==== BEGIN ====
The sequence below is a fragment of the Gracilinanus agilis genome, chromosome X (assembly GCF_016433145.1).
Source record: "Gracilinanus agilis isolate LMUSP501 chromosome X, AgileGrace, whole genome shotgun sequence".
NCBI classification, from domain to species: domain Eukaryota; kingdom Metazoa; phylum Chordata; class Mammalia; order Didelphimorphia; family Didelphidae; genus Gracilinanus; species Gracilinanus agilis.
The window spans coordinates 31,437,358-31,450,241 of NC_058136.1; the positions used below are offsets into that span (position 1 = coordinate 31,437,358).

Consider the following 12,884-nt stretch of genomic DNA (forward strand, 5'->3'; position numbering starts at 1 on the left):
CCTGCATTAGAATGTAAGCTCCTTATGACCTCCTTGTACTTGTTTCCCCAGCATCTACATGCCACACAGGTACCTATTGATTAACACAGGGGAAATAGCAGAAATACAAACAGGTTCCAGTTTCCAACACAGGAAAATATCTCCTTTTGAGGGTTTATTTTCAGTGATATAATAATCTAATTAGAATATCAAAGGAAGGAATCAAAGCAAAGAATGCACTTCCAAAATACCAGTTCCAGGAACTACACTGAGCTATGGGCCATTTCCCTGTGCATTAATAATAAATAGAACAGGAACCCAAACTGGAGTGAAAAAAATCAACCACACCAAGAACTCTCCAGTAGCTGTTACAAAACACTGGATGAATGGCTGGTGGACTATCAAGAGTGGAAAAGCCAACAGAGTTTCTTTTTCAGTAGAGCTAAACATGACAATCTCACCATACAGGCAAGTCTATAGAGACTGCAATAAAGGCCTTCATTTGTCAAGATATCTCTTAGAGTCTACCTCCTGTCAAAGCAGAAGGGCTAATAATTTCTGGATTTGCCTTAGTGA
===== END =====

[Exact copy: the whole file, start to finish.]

The sequence below is a fragment of the Gracilinanus agilis genome, chromosome X (assembly GCF_016433145.1).
Source record: "Gracilinanus agilis isolate LMUSP501 chromosome X, AgileGrace, whole genome shotgun sequence".
NCBI classification, from domain to species: domain Eukaryota; kingdom Metazoa; phylum Chordata; class Mammalia; order Didelphimorphia; family Didelphidae; genus Gracilinanus; species Gracilinanus agilis.
The window spans coordinates 31,437,358-31,450,241 of NC_058136.1; the positions used below are offsets into that span (position 1 = coordinate 31,437,358).

Consider the following 12,884-nt stretch of genomic DNA (forward strand, 5'->3'; position numbering starts at 1 on the left):
CCTGCATTAGAATGTAAGCTCCTTATGACCTCCTTGTACTTGTTTCCCCAGCATCTACATGCCACACAGGTACCTATTGATTAACACAGGGGAAATAGCAGAAATACAAACAGGTTCCAGTTTCCAACACAGGAAAATATCTCCTTTTGAGGGTTTATTTTCAGTGATATAATAATCTAATTAGAATATCAAAGGAAGGAATCAAAGCAAAGAATGCACTTCCAAAATACCAGTTCCAGGAACTACACTGAGCTATGGGCCATTTCCCTGTGCATTAATAATAAATAGAACAGGAACCCAAACTGGAGTGAAAAAAATCAACCACACCAAGAACTCTCCAGTAGCTGTTACAAAACACTGGATGAATGGCTGGTGGACTATCAAGAGTGGAAAAGCCAACAGAGTTTCTTTTTCAGTAGAGCTAAACATGACAATCTCACCATACAGGCAAGTCTATAGAGACTGCAATAAAGGCCTTCATTTGTCAAGATATCTCTTAGAGTCTACCTCCTGTCAAAGCAGAAGGGCTAATAATTTCTGGATTTGCCTTAGTGA